Advertisement
YOU ARE HERE: LAT HomeCollectionsCamps
IN THE NEWS

Camps

HEALTH
May 29, 2000 | EMILY DWASS
School is nearly over, and you can't wait to go to sleep-away camp. You've been looking forward to this new experience for months. So why is it when you finally arrive at camp, you feel sad and you actually miss your annoying little brother? Not to worry. Feeling homesick the first time you're away from your family is normal, according to Dr. David Feinberg, a child and adolescent psychiatrist at UCLA. Most kids who go away to camp miss their families at first.
Advertisement
CALIFORNIA | LOCAL
September 17, 2013 | By Abby Sewell and Seema Mehta
Los Angeles County supervisors have agreed to shift more than 500 inmates to mountain-area firefighting camps across the region in a bid to ease jail crowding and increase the amount of time serious criminal offenders remain behind bars. The move marks the latest attempt by county officials to deal with the effects of a federal court order that forced California to reduce its prison population. Under so-called realignment, California officials are redirecting lower-level felons to local lockups, which has swelled the county's jail population and caused some local inmates to be released long before they finish their sentences.
WORLD
July 23, 2010 | By Ken Ellingwood, Los Angeles Times
If it weren't hard enough looking after 2,000 earthquake victims crammed into a sweltering schoolyard, Jean Robert Charles now has to worry about rapists. Charles is the de facto mayor of a tent settlement that fills a school and a soccer field in the gang-plagued Matisan section of the Haitian capital. A recent series of rapes has created fear in his camp and others nearby, adding crime and safety to the long list of anxieties facing residents displaced by the Jan. 12 earthquake.
WORLD
July 15, 2012 | By Allyn Gaestel, Los Angeles Times
PORT-AU-PRINCE, Haiti - Facing the crumpled remnants of the national palace, an expansive plaza is punctuated by trees, benches and statues of Haitian heroes. Students read in the shade, women gossip, children play soccer. This serene picture in Port-au-Prince's central square might seem ordinary, but it is not. After a massive earthquake devastated Haiti's capital on Jan. 12, 2010, about 5,000 displaced people took shelter on the square, turning it into a crowded and dangerous new neighborhood.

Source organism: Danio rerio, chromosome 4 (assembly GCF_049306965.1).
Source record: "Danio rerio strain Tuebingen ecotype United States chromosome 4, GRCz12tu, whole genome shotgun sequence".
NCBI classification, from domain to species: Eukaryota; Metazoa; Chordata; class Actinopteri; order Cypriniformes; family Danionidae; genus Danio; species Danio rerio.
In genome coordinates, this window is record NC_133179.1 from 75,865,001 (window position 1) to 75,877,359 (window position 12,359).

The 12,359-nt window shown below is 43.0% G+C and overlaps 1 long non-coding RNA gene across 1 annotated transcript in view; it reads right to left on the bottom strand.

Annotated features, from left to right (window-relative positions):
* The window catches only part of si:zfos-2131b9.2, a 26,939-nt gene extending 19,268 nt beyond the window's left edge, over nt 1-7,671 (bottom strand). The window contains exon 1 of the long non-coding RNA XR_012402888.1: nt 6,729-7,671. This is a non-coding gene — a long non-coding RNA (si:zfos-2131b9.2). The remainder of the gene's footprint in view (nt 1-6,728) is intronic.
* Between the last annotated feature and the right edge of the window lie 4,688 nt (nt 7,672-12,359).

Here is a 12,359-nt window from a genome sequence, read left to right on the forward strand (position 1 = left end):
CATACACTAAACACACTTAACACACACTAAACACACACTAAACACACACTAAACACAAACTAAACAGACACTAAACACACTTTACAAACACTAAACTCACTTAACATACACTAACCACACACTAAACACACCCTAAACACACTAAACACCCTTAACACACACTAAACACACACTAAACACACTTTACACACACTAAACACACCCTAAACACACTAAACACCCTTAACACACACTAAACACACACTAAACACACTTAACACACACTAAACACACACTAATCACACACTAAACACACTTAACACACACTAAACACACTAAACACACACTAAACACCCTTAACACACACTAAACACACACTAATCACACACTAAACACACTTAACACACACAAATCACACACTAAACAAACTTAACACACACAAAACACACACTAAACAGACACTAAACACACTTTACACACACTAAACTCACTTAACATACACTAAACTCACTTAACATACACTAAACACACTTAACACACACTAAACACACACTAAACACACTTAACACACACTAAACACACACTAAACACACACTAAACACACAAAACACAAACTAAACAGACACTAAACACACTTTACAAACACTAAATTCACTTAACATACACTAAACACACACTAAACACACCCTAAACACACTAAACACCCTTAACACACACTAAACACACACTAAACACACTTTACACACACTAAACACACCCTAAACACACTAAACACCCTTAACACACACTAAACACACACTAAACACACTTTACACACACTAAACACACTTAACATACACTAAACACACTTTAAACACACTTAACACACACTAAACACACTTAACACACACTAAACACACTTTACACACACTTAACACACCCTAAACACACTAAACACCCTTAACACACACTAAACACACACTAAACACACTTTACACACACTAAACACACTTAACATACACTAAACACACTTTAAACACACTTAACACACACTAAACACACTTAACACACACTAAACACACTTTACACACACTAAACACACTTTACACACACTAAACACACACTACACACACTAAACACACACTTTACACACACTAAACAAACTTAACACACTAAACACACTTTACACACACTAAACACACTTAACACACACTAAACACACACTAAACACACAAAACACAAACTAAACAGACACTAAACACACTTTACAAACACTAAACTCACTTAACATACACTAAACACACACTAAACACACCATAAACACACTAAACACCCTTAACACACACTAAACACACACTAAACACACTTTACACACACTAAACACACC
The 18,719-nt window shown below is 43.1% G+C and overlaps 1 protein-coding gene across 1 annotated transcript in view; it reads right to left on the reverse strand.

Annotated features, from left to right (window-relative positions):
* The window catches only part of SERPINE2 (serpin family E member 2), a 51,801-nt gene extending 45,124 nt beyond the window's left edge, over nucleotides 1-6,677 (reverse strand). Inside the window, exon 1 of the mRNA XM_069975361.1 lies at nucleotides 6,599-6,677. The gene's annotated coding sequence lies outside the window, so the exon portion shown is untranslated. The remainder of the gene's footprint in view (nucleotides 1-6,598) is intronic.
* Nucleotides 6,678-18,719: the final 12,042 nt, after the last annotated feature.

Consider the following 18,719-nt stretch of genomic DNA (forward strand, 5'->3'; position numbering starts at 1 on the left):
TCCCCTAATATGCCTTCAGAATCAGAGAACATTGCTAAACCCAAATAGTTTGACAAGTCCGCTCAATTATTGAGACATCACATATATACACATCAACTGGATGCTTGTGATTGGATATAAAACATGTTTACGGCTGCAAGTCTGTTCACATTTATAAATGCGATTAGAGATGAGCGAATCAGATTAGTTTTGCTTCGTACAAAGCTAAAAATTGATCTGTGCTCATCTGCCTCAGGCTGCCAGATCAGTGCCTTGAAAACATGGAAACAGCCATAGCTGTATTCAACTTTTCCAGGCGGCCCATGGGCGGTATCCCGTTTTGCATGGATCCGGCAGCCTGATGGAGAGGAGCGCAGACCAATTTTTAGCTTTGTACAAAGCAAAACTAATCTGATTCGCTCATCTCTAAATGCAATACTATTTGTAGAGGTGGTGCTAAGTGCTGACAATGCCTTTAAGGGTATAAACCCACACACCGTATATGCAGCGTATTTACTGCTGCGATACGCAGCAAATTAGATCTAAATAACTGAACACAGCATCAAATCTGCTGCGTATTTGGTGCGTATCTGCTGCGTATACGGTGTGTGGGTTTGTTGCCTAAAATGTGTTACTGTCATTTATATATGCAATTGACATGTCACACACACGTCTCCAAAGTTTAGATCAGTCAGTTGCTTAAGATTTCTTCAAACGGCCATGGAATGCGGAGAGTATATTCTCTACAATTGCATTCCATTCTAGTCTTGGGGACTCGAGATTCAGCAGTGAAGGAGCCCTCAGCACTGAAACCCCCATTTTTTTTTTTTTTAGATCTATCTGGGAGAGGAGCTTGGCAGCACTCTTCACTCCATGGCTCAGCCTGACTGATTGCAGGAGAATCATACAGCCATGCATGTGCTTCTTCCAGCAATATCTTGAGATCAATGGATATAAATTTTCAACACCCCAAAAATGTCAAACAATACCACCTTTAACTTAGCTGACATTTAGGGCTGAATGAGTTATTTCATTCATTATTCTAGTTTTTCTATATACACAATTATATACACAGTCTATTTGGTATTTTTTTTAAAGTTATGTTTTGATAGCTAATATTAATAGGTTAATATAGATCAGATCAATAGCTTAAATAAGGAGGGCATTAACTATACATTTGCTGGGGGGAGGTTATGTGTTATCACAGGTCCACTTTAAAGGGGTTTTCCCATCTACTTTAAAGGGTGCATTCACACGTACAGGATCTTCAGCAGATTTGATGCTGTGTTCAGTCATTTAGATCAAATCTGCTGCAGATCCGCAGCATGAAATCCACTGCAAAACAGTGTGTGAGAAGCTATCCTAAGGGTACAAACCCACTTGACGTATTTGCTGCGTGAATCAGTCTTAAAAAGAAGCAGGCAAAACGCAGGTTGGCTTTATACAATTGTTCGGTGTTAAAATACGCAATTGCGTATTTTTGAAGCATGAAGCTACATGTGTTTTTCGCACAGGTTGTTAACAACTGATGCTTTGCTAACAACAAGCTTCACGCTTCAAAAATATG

TRAVEL
September 25, 2005
ONE of the wonderful things about traveling is that it tends to open up one's mind to change and new ideas. Too bad Charles Jones ["A WWII View of Internment Camps," Letters, Sept. 11] seems to be so stuck in a WWII time warp that he can't acknowledge the grievous harm done to Japanese Americans by the internment or acknowledge the heroism of the servicemen who proved that Americans of Japanese ancestry were just as loyal as any other Americans. DANIEL M. MAYEDA Culver City
NEWS
April 21, 2001 | From Times Wire Reports
Bosnian Muslim experts have exhumed the remains of 19 bodies, believed to be those of Muslims and Croats who had been held in Serbian camps, from a pit in western Bosnia-Herzegovina, an official said. The Muslim Commission for Missing Persons said the panel suspects that the victims were Muslims and Croats from the Kamenica and Prekaja camps who were held by Serbs during Bosnia's 1992-95 war. The 24-foot-deep pit is near the town of Drvar, about 100 miles west of Sarajevo, the capital.
CALIFORNIA | LOCAL
August 29, 2012 | By Frank Shyong, Los Angeles Times
Los Angeles park officials spent $2 million to operate two campgrounds that have been closed for more than 10 years, according to an audit released Wednesday by City Controller Wendy Greuel. Camp Valcrest in the Angeles National Forest and Camp Radford in the San Bernardino Mountains have been closed for the last 13 and 20 years, respectively, because necessary repairs were deferred. But the city Department of Recreation and Parks has paid $2 million for caretakers to live at the camps since they closed and nearly $100,000 for water to be trucked to Camp Valcrest, the audit states.
CALIFORNIA | LOCAL
August 9, 1995 | SHELBY GRAD
The county's Probation Department received a $30,000 federal grant this week aimed at helping develop a "boot camp" for teen-age offenders that would serve as an alternative to prison. Backers said the camps are more effective than traditional detention in preventing young criminals from becoming repeat offenders. The camps stress physical labor, teamwork, drug counseling and education. "The boot camp would provide structure and a supportive environment," said Chris Rizzuto, of the U.S.
OPINION
September 21, 2002
To quote from "Long-Term Mission Likely at Guantanamo Bay Prison" (Sept. 13), "As that crucial work continues, [Navy Capt. Bob] Buehn said he now wonders whether history eventually will remember Guantanamo Bay not as a unique U.S. military base in a communist country, but rather as something more akin to the Nuremberg stockade and trials after World War II." No. History will remember it as it was--a concentration camp where people were held without charges and interrogated for months on end, a concentration camp more akin to the Nazi concentration camps.
CALIFORNIA | LOCAL
July 19, 1994 | MAKI BECKER
Dwindling donations to the Salvation Army's summer camp fund, attributed to the many disasters that have ravaged California, are endangering the opportunities for underprivileged youths to participate in a six-day outing in Malibu Canyon. "We are down 29% from last year, in terms of sponsorship," said Beverly Ventriss, director of communications for the Salvation Army. For the last 40 years, the Salvation Army has sponsored Mt.
Los Angeles Times Articles
|